President Barack Obama, courtesy of jvertson

God, Jesus, and the Holy Spirit

A central part of traditional Christian doctrine is the concept of the Trinity. The Trinity is the belief that God, Jesus, and the Holy Spirit are three coexisting forms in one total being. They are different, yet the same. Christians have expressed this idea in a number of ways, including those who don’t believe in it at all. So, while Mormonism doesn’t always follow the traditional Trinitarian doctrine, it isn’t necessarily radical. There are Mormon groups who believe in the Trinity, much like there are Christian groups who don’t.

However, the traditional Mormon approach to the Trinity is that God, Jesus, and the Holy Spirit are separate beings, but all with the same aim. That may seem like semantics, but it is important when you consider how they view the parts of the Trinity.

God – For traditional Christians, God has no human form and is a spirit. For Mormons, God has a body.

Holy Spirit – For Trinitarian Christians, the third person of the Trinity, and for Mormons a separate being from both God and Jesus.

Jesus – Both groups view Jesus as the Son of God and the savior of mankind through his resurrection. However, due to their rejection of the Trinity, Mormons do not believe that Jesus was God on earth. Rather, Jesus came from the same spiritual state Mormons believe all of humanity comes from.


The differences in the views of God, especially as related to Jesus Christ, have a major impact on the route to salvation in both groups. They each have a concept of the afterlife. Ideas about what happens after we die vary amongst both groups, but they do both embrace some form of eternal life and possible eternal punishment. So how do they get there?

In traditional Protestant Christianity, it is widely accepted that humans are born in sin and are in dire need of God’s grace to be saved and to do good. This salvation is achieved through faith, and the works that humans do are an expression of that saving faith. In Mormon groups people are free to do good or ill. As a result, salvation is achieved by works first and faith second. This difference comes from the idea that all of humanity was once spiritual beings who lived with God that have come to earth to learn to live honorably, at which point they can return.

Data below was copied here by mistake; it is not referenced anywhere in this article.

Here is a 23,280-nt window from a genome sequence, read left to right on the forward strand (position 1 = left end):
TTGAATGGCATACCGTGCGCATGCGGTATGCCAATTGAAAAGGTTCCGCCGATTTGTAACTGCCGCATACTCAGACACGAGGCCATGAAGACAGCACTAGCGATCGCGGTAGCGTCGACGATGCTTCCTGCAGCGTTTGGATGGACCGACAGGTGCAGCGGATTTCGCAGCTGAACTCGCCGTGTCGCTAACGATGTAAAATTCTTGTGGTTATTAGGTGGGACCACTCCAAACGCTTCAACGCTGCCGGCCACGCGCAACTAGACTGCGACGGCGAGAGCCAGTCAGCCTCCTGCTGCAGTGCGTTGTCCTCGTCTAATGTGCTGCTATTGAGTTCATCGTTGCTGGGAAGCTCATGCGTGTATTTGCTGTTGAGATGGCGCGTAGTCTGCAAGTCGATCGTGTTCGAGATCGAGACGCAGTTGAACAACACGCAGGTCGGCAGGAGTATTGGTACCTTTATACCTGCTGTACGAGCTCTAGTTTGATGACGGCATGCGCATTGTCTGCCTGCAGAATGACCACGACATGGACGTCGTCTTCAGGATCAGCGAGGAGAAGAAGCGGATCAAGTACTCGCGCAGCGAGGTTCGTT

This prime difference between traditional Christianity and Mormonism is exhibited in the faith backgrounds of both men. President Obama’s faith came at a later age, and it is clear that he bases it on salvation through Jesus Christ. His faith, while inspiring good works, is rooted in ideas. In Mitt Romney’s case his involvement in his church, his college mission, and his service are a part of his Mormon faith. That level of involvement is something that is central to his belief systems. Both approach their religion in entirely different ways because of who they are and what they believe.

In Conclusion

This article can only serve as a brief introduction to the faiths of two men who have achieved impressive heights in their political careers. These differences are just the beginning, and while these differences are major, the many disparate beliefs amongst groups within each faith blur the lines. When considering the faiths of President Barack Obama and Mitt Romney, both of which seem to hold moderate positions in their respective religions, it can be difficult to grasp what the actual differences are and how it affects your choice for president. I hope this article encourages you to learn more about the two men and the belief systems they hold, because there is so much more to consider. While religion and politics are separate entities, the faiths that influence these men will continue to influence their politics, and that will ultimately affect your life. CLICK to Continue to:The Politic-O-Matic Quiz!